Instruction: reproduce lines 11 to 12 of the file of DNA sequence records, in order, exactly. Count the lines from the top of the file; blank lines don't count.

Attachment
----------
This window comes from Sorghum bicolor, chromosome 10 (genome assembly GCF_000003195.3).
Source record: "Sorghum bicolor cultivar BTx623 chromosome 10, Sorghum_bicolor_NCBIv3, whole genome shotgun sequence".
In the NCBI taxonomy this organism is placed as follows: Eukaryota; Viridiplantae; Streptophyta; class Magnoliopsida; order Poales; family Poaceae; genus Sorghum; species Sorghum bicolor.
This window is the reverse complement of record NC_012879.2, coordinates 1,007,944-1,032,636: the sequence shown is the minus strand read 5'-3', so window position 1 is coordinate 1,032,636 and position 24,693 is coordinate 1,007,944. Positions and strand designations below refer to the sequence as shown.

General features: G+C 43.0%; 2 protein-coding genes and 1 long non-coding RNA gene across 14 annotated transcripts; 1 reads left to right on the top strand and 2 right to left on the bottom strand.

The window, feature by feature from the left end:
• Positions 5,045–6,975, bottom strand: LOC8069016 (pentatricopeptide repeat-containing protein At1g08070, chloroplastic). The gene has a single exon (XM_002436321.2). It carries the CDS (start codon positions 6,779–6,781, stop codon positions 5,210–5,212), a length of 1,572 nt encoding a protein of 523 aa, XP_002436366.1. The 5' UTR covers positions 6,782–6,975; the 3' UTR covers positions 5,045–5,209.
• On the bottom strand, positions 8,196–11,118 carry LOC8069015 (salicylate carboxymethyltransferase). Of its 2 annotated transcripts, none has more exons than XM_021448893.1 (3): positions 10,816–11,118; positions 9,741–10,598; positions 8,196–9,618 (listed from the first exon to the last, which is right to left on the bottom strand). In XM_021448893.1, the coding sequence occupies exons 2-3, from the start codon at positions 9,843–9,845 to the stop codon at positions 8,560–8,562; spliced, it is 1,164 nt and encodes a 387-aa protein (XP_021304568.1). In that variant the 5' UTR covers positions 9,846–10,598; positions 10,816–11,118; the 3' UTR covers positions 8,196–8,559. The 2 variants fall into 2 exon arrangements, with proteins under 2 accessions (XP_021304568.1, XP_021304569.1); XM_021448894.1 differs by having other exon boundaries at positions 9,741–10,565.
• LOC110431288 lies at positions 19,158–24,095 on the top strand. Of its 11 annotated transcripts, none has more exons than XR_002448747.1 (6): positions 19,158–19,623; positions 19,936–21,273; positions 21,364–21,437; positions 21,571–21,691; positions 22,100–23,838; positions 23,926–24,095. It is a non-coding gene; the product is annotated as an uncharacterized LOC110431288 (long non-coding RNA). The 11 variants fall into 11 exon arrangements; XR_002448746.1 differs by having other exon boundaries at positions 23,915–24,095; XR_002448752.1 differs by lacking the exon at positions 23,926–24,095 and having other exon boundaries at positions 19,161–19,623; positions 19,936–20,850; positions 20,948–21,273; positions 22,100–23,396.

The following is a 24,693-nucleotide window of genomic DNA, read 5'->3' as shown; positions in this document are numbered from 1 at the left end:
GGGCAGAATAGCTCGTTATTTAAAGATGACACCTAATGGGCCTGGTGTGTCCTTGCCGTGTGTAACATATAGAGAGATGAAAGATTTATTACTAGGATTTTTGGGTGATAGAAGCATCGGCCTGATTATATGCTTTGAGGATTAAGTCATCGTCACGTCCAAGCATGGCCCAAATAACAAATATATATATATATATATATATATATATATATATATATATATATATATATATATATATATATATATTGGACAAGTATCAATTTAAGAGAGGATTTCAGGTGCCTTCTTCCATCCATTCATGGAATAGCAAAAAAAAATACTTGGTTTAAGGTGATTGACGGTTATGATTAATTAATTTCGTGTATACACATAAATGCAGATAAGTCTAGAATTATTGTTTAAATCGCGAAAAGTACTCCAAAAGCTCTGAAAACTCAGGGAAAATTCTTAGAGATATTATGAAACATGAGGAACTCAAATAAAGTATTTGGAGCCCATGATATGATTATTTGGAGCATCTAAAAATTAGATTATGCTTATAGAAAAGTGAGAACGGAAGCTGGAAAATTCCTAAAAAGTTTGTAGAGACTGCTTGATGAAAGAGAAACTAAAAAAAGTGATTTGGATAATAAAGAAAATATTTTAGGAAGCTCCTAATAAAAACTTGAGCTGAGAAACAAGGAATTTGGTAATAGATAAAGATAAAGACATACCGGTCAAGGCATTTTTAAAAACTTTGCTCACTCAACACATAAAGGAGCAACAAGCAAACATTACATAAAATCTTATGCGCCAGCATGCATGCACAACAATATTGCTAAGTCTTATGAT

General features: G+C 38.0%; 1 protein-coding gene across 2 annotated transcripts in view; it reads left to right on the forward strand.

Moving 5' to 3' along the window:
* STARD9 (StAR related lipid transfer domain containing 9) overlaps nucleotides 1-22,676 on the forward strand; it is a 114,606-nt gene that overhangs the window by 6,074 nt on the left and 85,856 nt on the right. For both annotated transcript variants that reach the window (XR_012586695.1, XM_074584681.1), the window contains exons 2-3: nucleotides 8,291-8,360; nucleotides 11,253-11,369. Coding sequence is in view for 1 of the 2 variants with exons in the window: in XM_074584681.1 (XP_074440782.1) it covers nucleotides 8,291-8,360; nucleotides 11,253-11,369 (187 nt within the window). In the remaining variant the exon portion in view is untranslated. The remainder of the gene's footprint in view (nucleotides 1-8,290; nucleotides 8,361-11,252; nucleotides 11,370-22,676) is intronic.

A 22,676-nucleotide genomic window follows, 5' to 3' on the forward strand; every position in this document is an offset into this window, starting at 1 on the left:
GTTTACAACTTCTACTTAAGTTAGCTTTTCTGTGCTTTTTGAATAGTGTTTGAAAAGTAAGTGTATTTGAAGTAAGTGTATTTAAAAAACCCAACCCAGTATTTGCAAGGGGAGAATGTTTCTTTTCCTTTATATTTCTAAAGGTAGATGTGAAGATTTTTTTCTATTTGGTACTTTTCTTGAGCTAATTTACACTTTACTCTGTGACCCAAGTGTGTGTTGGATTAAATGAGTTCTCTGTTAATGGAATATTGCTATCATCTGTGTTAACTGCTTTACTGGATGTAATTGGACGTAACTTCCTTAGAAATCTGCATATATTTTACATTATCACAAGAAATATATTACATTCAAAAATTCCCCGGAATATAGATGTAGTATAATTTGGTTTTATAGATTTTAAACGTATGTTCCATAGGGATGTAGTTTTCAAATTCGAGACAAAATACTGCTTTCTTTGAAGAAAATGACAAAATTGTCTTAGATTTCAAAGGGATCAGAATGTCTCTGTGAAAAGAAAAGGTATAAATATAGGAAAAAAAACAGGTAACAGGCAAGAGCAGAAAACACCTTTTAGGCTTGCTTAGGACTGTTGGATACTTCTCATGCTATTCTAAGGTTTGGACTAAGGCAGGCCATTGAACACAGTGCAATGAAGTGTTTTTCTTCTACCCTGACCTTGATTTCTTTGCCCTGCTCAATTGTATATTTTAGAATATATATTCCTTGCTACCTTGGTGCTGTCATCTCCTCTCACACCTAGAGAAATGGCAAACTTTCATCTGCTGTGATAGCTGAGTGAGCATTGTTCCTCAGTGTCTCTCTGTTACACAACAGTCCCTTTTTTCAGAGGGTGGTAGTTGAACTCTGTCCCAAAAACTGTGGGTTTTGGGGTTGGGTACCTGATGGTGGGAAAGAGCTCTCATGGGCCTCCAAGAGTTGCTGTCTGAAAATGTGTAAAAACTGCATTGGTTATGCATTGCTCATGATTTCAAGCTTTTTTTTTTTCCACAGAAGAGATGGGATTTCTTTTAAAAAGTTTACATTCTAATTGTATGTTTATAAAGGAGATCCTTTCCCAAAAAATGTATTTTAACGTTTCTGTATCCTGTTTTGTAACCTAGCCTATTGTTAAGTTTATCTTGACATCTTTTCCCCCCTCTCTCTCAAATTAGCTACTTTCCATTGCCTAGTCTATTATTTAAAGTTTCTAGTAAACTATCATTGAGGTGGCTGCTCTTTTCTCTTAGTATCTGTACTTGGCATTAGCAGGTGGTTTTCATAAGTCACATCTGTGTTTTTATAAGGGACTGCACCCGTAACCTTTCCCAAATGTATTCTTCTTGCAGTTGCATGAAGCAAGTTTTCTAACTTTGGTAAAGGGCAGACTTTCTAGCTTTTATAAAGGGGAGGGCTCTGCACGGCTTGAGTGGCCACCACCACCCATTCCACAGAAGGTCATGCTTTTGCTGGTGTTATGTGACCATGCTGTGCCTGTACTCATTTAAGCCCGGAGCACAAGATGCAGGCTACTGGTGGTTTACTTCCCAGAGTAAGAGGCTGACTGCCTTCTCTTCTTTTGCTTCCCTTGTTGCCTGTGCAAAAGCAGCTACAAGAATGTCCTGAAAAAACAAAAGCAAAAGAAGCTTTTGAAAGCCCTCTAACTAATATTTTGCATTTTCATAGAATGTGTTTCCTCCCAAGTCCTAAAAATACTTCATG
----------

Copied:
GGGCAGAATAGCTCGTTATTTAAAGATGACACCTAATGGGCCTGGTGTGTCCTTGCCGTGTGTAACATATAGAGAGATGAAAGATTTATTACTAGGATTTTTGGGTGATAGAAGCATCGGCCTGATTATATGCTTTGAGGATTAAGTCATCGTCACGTCCAAGCATGGCCCAAATAACAAATATATATATATATATATATATATATATATATATATATATATATATATATATATATATATATATATTGGACAAGTATCAATTTAAGAGAGGATTTCAGGTGCCTTCTTCCATCCATTCATGGAATAGCAAAAAAAAATACTTGGTTTAAGGTGATTGACGGTTATGATTAATTAATTTCGTGTATACACATAAATGCAGATAAGTCTAGAATTATTGTTTAAATCGCGAAAAGTACTCCAAAAGCTCTGAAAACTCAGGGAAAATTCTTAGAGATATTATGAAACATGAGGAACTCAAATAAAGTATTTGGAGCCCATGATATGATTATTTGGAGCATCTAAAAATTAGATTATGCTTATAGAAAAGTGAGAACGGAAGCTGGAAAATTCCTAAAAAGTTTGTAGAGACTGCTTGATGAAAGAGAAACTAAAAAAAGTGATTTGGATAATAAAGAAAATATTTTAGGAAGCTCCTAATAAAAACTTGAGCTGAGAAACAAGGAATTTGGTAATAGATAAAGATAAAGACATACCGGTCAAGGCATTTTTAAAAACTTTGCTCACTCAACACATAAAGGAGCAACAAGCAAACATTACATAAAATCTTATGCGCCAGCATGCATGCACAACAATATTGCTAAGTCTTATGAT

General features: G+C 38.0%; 1 protein-coding gene across 2 annotated transcripts in view; it reads left to right on the forward strand.